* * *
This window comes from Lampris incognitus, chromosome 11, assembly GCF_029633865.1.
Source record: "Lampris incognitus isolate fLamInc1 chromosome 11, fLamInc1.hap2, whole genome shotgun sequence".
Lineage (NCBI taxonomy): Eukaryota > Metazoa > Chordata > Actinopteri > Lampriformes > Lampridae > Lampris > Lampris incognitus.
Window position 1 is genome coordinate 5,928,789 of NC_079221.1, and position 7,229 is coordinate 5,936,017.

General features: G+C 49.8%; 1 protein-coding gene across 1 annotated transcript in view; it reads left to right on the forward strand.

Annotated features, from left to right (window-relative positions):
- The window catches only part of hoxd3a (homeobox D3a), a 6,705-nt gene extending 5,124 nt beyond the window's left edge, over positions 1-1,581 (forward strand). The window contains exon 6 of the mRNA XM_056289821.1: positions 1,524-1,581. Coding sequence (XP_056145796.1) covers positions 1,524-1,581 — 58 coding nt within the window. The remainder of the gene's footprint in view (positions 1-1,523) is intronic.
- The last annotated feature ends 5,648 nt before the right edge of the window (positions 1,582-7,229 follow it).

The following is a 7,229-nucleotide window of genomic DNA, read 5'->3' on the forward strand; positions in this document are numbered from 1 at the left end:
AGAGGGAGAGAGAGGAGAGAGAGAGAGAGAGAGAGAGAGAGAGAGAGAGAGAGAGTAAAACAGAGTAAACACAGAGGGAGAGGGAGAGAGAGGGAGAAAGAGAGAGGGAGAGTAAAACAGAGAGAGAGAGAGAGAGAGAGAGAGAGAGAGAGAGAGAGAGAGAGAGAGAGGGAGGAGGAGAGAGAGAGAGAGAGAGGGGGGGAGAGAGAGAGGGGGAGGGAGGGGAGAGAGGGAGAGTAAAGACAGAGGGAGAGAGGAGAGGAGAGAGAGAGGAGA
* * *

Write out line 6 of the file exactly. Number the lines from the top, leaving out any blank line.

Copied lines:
Annotated features, from left to right (window-relative positions):